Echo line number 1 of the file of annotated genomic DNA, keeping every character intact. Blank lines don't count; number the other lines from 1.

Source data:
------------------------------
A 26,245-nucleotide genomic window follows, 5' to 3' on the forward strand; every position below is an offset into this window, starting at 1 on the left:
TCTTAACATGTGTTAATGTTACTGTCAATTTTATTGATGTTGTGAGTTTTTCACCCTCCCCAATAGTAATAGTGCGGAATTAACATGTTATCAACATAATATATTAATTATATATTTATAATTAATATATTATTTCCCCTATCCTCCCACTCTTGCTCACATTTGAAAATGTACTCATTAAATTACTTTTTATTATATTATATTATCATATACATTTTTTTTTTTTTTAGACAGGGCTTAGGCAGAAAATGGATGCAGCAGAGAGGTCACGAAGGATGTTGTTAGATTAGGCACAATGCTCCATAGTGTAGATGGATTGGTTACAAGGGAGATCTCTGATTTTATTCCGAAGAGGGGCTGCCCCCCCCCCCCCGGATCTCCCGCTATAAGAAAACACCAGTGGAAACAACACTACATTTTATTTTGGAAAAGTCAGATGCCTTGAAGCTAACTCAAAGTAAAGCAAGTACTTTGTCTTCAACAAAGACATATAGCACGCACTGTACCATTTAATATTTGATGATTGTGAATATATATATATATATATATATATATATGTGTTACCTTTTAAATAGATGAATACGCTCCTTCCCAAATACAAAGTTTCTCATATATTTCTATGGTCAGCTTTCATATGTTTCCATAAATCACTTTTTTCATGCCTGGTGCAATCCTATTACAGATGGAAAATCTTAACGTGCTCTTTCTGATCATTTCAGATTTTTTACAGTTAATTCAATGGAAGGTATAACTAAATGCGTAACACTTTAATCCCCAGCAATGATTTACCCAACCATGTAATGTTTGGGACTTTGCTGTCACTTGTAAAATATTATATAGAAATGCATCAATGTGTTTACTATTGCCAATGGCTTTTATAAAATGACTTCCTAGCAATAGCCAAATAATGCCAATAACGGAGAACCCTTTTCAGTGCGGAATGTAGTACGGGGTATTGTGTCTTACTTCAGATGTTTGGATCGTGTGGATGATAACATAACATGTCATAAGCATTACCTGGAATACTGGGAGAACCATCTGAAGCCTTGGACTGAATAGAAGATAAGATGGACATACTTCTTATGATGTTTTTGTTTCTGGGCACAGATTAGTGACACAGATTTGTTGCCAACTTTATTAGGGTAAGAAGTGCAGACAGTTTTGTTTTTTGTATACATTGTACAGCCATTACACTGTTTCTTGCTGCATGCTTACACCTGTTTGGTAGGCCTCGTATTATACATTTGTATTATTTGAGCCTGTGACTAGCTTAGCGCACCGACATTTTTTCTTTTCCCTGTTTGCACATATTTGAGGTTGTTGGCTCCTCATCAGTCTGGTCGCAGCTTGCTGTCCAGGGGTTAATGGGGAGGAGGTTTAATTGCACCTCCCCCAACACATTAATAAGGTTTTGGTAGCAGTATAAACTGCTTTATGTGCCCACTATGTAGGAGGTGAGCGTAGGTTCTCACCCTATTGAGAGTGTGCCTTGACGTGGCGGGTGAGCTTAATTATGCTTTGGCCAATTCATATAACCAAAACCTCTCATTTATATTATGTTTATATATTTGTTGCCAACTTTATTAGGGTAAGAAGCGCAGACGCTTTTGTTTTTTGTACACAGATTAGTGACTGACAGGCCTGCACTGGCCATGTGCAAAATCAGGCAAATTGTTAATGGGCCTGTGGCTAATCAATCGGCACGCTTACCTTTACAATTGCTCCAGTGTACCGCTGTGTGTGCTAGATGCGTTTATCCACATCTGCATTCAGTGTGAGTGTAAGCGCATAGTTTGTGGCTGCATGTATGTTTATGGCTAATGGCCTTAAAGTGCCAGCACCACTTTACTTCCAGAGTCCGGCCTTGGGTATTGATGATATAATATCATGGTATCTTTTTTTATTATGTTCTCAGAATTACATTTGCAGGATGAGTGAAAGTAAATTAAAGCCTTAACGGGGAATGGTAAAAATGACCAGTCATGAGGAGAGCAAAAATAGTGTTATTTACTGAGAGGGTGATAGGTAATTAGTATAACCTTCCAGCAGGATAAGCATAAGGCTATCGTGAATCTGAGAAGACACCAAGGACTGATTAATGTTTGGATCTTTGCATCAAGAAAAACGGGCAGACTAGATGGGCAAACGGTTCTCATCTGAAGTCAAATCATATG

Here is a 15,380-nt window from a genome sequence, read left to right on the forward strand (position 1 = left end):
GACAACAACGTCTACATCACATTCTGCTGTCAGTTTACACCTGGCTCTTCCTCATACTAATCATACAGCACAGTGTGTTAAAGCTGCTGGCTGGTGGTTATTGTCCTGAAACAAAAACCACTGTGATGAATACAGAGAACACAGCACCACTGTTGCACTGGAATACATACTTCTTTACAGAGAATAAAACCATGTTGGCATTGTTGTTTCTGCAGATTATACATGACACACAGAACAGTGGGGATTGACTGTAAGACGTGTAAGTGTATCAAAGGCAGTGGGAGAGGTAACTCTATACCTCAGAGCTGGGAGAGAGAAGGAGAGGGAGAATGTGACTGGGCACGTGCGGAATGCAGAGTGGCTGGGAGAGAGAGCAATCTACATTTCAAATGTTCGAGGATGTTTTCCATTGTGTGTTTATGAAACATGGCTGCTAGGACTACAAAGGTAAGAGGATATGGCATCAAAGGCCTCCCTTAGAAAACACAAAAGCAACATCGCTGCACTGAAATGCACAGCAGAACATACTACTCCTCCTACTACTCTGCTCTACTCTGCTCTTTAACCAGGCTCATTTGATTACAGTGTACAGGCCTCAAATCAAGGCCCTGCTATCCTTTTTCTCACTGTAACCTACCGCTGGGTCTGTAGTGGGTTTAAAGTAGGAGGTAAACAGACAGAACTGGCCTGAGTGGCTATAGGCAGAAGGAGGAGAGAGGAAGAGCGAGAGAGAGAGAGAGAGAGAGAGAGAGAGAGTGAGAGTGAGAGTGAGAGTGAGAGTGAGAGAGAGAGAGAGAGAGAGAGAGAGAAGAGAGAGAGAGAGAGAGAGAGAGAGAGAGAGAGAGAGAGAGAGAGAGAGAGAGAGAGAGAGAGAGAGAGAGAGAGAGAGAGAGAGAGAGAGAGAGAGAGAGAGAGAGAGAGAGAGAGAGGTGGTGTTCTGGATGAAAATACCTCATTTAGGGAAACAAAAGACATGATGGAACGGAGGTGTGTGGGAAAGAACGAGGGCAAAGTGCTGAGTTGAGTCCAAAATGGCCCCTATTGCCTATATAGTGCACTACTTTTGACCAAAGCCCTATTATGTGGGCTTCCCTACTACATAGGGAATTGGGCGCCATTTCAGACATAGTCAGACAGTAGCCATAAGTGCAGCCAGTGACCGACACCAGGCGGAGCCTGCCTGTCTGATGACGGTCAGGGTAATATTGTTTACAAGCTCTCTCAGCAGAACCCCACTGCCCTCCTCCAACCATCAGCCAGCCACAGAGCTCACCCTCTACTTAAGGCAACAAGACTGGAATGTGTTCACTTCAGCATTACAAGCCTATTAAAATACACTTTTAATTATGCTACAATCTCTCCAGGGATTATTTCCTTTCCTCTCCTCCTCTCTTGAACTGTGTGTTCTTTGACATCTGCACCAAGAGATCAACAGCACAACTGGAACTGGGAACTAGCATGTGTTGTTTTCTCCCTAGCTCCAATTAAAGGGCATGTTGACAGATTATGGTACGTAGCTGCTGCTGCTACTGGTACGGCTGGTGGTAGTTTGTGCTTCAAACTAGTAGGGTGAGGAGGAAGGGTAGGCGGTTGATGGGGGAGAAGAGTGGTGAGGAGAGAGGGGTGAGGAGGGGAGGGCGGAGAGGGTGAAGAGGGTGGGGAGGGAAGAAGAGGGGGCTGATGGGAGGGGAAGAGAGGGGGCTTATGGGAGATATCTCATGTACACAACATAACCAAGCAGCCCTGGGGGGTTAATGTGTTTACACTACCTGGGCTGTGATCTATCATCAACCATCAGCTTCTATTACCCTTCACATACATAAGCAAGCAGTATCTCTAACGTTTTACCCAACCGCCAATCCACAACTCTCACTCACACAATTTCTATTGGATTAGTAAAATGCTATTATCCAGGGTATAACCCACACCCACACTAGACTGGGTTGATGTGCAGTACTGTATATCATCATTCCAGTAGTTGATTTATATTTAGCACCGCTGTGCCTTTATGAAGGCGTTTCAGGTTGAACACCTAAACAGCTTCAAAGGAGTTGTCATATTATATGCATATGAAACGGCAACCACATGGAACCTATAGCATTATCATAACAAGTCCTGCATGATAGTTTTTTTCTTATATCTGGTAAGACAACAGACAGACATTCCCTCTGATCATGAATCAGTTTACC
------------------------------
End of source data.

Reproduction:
A 26,245-nucleotide genomic window follows, 5' to 3' on the forward strand; every position below is an offset into this window, starting at 1 on the left: